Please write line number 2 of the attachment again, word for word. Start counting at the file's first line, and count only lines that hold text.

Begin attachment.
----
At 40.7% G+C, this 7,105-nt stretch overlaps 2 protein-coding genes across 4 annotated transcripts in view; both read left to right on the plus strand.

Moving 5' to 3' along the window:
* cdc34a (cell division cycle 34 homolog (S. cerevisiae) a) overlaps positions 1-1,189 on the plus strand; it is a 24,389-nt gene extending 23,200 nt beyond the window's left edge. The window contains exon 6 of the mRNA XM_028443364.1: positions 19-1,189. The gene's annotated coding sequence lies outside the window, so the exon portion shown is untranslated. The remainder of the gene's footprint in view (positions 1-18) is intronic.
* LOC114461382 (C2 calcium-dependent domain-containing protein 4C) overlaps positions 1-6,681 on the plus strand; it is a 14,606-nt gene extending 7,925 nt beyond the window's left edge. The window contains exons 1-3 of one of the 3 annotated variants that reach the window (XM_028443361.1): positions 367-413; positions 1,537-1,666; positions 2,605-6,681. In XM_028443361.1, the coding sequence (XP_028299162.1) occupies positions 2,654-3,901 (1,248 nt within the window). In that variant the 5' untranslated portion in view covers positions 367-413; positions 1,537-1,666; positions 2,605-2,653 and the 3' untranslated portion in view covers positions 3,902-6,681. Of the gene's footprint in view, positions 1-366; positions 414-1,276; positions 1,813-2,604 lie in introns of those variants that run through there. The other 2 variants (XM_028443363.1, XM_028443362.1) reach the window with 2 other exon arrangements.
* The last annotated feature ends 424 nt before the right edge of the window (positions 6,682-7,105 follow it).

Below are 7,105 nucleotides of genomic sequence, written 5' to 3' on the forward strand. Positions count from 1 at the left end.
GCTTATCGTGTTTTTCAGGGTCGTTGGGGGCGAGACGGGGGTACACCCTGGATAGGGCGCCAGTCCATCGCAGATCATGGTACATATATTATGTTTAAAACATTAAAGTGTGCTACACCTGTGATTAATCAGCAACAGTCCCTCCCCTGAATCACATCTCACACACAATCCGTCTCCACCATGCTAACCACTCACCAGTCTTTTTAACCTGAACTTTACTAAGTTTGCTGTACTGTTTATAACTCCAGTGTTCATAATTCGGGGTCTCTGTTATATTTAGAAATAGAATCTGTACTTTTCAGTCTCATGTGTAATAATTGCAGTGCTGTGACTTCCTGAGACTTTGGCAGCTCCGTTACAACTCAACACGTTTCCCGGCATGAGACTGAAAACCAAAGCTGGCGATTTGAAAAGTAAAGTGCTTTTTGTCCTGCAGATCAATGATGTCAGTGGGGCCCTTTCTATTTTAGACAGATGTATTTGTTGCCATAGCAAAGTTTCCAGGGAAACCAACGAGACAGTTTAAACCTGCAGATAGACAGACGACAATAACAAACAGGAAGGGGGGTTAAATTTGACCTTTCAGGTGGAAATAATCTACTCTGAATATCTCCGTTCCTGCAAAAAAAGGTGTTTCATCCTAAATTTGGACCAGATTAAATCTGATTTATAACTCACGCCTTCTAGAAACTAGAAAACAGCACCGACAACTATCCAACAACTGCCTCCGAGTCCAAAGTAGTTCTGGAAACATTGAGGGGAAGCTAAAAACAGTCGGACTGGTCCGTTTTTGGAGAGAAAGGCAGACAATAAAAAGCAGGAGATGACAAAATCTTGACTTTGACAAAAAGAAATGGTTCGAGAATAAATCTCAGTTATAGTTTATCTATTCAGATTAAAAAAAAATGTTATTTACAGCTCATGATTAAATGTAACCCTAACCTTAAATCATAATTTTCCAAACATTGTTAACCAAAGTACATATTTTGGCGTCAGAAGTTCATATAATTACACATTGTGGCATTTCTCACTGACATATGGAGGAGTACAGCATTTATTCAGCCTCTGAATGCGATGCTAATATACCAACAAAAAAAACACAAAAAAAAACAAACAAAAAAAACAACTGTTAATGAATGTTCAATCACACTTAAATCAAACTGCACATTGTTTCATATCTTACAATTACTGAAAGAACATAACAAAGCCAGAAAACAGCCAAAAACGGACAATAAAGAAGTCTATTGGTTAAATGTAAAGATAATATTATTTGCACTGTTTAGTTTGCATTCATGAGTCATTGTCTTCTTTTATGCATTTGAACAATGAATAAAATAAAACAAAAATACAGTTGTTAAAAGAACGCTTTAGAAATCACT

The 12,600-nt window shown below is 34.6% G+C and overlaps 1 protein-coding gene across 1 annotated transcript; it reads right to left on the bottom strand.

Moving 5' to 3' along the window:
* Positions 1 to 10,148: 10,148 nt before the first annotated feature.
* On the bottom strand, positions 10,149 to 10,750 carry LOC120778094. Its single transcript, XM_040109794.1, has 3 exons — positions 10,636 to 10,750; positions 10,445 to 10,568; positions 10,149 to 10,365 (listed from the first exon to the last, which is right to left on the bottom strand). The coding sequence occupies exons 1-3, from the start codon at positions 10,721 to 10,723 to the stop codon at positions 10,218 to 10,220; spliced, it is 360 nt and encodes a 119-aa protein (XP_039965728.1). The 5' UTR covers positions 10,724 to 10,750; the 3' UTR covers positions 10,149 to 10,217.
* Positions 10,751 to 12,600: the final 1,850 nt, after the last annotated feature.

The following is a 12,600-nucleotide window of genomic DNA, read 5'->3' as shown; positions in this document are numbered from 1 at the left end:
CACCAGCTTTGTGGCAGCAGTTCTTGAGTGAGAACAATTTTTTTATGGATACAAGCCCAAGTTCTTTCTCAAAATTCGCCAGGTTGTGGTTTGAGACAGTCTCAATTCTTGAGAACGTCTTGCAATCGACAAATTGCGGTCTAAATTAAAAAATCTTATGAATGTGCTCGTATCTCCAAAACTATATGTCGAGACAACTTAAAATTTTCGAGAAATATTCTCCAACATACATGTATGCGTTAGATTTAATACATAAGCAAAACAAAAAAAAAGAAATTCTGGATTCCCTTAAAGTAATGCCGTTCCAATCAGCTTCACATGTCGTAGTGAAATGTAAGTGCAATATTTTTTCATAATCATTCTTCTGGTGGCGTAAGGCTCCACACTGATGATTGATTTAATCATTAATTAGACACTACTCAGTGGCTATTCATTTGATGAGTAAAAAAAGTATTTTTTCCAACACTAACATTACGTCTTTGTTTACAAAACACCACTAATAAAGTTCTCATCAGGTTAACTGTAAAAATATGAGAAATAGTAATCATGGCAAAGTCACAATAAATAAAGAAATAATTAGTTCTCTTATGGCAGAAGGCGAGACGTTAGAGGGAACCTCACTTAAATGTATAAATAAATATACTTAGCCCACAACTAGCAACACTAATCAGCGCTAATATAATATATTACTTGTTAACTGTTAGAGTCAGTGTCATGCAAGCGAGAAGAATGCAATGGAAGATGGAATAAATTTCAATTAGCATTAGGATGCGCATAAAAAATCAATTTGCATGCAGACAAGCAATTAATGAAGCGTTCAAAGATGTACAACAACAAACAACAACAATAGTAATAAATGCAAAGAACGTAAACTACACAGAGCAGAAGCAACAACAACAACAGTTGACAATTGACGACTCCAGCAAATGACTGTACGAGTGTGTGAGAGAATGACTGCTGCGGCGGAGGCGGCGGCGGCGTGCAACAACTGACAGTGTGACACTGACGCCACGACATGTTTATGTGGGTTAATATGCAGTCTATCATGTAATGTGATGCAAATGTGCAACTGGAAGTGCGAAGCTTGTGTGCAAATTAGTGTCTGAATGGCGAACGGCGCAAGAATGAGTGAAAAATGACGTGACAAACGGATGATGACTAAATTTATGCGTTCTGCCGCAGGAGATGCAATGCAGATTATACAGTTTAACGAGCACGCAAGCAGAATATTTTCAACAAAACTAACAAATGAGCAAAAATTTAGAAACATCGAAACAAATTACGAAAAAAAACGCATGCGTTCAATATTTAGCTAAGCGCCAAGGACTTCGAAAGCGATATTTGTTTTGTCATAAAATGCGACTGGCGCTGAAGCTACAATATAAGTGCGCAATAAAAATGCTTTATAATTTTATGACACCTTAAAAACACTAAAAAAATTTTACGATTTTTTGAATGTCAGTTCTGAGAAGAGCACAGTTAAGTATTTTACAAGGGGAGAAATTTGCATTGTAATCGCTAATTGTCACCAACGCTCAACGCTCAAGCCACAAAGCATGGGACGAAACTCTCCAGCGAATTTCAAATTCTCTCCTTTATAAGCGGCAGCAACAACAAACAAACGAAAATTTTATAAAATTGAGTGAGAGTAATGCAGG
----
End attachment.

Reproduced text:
Moving 5' to 3' along the window: